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Exp Clin Endocrinol Diabetes. 2003 Sep;111(6):364-9.

Clinical characterisation of severe hypoglycaemia--a prospective population-based study.

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1st Department of Medicine, Klinikum Lippe-Detmold, Detmold, Germany.



To determine the clinical characteristics of severe hypoglycaemia (SH) in a nonselected German population. SH was defined as an event requiring intravenous glucose or glucagon injection.


The prospective population-based study screened sensitively for SH in a region with 200,000 inhabitants between 1997 and 2000. All 30,768 patients who presented to the regional central hospital emergency department, and 6,631 (85 %) of 7,804 patients attended by the emergency medical service in the region were given an initial blood glucose test to detect atypical hypoglycaemia.


Altogether, 264 cases of SH were registered, which occurred either spontaneously (n = 14; 5 %), in subjects with type 1 (n = 92; 35 %) or type 2 diabetes (n = 148; 56 %), or in subjects with a non-classified form of diabetes (n = 10; 4 %). On the basis of the estimated local number of diabetic patients the annual rate of SH was 1.5 episodes per 100 patients in insulin-treated type 2 diabetics compared with a rate of 0.4 episodes per 100 patients for the overall group of type 2 diabetic patients. Nocturnal hypoglycaemia accounted for 44 % of episodes in patients with type 1 diabetes on intensified therapy but for only 25 % in patients with type 2 diabetes. 26 % of the hypoglycaemic individuals with type 1 diabetes had an impaired awareness of hypoglycaemia and thus recurrent hypoglycaemic episodes. Irrespective of the treatment, the most frequent contributing factors for SH in type 2 diabetic patients were advanced age (76 +/- 12 years), multimorbidity (3.6 +/- 2.6 concomitant diseases)--in particular renal impairment (54 % [80/148])--and polypharmacy (4 +/- 2.7 concomitant drugs). 34 % (50/148) of the subjects with type 2 diabetes lived in nursing homes or were cared for by a home nursing service. With standardised treatment zero mortality of SH in diabetic patients was achieved, only one non-diabetic died due to hepatic failure.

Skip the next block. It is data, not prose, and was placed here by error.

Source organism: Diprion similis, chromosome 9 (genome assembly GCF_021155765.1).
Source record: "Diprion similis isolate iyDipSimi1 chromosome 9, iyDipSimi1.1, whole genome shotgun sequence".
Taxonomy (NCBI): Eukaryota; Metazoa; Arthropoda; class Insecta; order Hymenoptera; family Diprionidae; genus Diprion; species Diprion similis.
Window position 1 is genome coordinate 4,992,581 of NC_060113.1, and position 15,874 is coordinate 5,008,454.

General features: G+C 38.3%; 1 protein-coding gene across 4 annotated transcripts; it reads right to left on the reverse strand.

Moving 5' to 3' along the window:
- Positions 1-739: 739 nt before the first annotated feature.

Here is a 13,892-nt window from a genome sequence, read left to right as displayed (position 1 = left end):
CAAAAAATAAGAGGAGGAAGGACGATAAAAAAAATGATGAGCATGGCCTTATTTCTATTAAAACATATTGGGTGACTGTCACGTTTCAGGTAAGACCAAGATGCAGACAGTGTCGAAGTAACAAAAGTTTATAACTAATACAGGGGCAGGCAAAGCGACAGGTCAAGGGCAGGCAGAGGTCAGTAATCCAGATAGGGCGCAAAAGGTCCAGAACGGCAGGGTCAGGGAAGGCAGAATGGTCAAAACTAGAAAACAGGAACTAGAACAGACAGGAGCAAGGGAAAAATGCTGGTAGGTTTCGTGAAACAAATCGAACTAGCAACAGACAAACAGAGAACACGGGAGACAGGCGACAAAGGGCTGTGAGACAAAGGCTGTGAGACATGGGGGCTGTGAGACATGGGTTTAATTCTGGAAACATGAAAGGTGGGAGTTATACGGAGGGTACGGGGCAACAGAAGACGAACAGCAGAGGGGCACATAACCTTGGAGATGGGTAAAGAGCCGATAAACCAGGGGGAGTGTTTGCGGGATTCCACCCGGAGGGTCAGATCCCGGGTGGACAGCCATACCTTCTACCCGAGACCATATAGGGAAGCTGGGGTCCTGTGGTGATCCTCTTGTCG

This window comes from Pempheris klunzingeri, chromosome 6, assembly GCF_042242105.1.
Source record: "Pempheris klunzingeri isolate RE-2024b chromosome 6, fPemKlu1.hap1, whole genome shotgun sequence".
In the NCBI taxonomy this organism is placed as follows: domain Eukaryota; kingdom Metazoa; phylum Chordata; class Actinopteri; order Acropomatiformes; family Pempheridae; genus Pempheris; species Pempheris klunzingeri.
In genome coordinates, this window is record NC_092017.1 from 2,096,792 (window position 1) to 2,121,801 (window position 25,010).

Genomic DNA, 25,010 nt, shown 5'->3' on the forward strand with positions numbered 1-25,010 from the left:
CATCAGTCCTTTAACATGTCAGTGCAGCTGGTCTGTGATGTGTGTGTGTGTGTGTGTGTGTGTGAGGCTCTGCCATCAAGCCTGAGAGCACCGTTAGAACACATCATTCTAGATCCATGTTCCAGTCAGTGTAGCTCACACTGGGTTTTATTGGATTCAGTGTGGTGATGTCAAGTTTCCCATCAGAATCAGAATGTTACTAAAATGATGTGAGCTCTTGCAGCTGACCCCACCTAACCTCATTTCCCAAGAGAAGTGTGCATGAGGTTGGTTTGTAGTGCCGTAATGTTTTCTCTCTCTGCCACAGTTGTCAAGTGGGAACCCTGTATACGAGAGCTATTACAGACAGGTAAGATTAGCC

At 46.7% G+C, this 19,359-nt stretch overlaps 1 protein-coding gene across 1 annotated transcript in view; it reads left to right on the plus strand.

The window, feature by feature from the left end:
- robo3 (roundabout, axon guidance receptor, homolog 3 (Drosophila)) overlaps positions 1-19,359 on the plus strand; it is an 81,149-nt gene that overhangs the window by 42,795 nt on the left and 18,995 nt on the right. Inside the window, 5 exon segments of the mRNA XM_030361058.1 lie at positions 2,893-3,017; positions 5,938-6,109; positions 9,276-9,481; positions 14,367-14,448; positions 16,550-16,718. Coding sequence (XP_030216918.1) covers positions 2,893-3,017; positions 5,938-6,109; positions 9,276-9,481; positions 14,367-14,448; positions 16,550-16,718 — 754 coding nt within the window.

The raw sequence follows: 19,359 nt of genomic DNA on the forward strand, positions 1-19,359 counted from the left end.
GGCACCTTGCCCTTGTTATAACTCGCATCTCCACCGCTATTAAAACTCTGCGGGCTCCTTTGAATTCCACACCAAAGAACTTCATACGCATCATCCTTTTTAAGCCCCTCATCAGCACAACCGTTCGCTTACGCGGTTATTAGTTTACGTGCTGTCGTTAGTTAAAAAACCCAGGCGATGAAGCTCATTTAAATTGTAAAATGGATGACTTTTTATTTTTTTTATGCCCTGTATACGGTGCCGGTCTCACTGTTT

In elderly, multimorbid patients approaching the insulin-deficient end of the spectrum of type 2 diabetes the risk of developing SH increases considerably, nearing that in patients with type 1 diabetes. In order to avoid SH in geriatric patients, the treatment targets should be defined critically, taking into account individual quality of life and life expectancy. Hypoglycaemia unawareness is a major risk factor for SH in type 1 diabetes.

[Indexed for MEDLINE]

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